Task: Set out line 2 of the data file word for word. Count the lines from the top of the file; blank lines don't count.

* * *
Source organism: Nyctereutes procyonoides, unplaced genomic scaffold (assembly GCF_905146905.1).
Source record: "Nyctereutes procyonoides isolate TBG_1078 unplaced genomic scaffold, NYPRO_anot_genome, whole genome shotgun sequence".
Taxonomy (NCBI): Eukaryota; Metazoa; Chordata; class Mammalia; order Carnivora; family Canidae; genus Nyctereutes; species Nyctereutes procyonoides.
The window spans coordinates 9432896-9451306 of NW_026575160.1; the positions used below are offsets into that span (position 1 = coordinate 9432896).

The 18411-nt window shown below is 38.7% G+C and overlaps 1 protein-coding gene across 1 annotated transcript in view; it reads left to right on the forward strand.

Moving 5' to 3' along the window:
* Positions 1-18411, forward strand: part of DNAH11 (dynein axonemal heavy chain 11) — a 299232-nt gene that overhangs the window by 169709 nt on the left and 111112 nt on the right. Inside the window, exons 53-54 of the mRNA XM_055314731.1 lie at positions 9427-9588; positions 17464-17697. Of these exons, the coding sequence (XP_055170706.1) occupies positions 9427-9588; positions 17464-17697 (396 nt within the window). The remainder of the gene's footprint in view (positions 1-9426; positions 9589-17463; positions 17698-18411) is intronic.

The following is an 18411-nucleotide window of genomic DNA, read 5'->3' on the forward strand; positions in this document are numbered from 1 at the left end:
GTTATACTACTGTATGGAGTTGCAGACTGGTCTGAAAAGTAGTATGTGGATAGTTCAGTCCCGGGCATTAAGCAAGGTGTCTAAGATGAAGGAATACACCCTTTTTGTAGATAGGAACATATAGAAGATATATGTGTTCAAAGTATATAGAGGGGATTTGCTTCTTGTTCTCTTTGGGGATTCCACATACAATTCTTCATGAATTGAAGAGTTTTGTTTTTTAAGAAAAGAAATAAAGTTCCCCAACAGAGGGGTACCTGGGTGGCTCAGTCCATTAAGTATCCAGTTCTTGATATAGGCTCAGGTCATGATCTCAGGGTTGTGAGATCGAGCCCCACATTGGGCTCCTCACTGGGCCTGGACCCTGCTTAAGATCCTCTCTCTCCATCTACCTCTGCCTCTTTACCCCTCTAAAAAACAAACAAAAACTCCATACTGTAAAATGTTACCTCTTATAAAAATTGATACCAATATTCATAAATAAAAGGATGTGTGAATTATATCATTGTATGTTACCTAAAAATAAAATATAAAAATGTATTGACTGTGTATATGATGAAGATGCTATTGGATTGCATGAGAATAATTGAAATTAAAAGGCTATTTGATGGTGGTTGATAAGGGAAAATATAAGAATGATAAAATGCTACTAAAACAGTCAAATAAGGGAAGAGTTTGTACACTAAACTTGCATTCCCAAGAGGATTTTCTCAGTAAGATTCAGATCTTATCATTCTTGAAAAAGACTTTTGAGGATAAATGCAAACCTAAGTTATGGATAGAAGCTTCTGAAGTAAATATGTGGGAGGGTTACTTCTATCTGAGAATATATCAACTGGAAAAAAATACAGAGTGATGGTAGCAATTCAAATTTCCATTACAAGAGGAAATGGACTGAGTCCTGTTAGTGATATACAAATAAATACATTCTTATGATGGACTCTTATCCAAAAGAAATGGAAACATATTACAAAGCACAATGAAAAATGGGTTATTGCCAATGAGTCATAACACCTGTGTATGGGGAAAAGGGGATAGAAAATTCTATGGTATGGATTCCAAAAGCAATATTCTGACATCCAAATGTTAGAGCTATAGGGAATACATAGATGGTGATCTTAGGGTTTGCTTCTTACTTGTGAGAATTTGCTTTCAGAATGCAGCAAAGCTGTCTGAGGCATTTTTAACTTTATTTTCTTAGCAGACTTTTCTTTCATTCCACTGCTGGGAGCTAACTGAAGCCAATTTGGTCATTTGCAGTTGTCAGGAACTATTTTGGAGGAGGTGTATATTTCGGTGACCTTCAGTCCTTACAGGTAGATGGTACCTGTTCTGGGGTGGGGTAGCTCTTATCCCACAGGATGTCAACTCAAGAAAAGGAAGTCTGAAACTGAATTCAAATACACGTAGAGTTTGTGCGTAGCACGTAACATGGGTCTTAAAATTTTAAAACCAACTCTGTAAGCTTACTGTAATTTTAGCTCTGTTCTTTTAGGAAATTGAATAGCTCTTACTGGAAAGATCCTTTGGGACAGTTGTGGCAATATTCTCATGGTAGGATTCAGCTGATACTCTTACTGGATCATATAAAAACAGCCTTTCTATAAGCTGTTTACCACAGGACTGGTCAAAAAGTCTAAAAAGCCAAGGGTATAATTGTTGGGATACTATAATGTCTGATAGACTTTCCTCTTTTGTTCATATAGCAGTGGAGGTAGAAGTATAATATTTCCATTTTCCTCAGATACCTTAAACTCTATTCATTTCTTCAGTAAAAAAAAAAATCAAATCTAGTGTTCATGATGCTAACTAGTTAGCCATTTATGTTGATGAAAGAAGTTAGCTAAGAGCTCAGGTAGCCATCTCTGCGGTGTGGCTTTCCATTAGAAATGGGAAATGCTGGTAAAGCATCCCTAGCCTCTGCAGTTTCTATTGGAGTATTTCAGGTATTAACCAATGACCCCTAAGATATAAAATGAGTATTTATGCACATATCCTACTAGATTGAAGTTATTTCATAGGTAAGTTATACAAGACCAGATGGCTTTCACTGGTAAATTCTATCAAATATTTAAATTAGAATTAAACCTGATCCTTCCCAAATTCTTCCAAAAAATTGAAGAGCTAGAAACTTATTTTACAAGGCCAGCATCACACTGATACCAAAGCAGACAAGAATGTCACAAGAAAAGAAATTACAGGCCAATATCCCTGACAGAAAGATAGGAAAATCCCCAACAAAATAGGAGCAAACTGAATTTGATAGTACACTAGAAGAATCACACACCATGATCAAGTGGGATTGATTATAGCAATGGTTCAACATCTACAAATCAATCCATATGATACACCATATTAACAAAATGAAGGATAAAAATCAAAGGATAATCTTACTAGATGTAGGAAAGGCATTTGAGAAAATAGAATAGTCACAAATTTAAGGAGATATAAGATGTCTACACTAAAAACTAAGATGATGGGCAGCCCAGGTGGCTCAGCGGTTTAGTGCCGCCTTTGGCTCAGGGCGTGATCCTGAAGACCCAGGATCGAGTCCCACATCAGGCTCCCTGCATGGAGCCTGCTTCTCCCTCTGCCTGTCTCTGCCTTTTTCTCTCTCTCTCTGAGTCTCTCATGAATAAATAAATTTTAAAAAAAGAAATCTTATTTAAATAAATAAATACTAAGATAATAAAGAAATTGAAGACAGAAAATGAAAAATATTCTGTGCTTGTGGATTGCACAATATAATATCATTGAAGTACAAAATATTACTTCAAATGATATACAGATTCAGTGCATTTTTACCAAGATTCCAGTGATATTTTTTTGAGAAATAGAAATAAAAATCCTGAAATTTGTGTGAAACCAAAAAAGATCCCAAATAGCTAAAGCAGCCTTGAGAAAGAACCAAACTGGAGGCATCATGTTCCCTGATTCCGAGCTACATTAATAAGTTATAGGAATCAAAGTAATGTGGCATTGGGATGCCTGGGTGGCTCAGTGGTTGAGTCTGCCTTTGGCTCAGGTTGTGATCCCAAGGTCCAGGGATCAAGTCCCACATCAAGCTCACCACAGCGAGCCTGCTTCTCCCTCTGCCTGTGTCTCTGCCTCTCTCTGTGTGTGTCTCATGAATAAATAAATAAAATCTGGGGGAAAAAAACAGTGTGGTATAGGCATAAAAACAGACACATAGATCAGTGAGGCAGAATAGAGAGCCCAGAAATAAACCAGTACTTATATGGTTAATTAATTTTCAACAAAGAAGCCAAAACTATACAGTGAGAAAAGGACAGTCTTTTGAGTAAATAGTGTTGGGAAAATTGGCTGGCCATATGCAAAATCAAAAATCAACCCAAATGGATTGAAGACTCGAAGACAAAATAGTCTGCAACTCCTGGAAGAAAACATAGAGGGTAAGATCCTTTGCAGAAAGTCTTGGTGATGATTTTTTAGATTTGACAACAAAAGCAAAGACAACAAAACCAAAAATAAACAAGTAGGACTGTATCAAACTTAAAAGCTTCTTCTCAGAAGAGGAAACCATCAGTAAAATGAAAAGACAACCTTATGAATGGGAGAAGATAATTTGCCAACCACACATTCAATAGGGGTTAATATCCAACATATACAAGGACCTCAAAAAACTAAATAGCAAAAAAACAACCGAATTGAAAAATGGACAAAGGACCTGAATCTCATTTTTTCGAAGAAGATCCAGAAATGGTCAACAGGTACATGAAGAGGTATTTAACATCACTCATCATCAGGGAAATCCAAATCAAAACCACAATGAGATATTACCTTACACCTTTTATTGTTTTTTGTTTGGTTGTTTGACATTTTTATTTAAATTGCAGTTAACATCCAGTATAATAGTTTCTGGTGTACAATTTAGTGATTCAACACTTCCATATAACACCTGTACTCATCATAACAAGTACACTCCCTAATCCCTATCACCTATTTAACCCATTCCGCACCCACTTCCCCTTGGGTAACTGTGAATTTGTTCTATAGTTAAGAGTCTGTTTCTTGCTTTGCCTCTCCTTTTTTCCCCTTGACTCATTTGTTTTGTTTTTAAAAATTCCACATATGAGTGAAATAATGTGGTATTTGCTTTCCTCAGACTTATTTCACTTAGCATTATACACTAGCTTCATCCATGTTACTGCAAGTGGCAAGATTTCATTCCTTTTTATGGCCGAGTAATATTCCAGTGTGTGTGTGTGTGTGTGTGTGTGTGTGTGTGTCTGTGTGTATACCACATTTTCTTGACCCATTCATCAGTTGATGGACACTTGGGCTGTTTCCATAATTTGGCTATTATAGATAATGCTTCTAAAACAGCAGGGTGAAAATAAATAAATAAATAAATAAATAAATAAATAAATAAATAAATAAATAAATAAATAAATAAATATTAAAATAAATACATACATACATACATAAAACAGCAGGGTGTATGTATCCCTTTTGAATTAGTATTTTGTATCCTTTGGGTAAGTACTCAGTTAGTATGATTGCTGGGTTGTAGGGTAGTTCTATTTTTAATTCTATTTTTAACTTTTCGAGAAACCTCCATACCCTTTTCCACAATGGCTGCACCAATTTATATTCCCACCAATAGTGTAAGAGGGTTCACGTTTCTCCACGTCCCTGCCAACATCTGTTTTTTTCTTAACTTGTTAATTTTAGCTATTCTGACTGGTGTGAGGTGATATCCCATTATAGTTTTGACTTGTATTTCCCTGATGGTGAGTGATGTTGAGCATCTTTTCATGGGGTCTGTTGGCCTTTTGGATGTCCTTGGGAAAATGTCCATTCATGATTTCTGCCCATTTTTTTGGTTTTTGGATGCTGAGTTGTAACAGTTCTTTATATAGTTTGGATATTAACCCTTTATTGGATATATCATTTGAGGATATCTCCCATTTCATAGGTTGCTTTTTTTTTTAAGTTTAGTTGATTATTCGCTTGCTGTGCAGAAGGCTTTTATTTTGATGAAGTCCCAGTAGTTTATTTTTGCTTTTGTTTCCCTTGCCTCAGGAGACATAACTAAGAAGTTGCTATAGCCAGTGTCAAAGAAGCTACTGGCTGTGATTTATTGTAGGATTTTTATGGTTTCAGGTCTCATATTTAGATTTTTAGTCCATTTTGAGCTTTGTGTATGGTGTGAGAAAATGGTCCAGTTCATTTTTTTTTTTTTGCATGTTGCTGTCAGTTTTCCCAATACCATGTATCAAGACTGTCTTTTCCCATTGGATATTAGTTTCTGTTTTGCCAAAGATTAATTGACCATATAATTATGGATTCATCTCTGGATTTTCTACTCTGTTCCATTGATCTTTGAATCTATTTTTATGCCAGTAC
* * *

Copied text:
Source record: "Nyctereutes procyonoides isolate TBG_1078 unplaced genomic scaffold, NYPRO_anot_genome, whole genome shotgun sequence".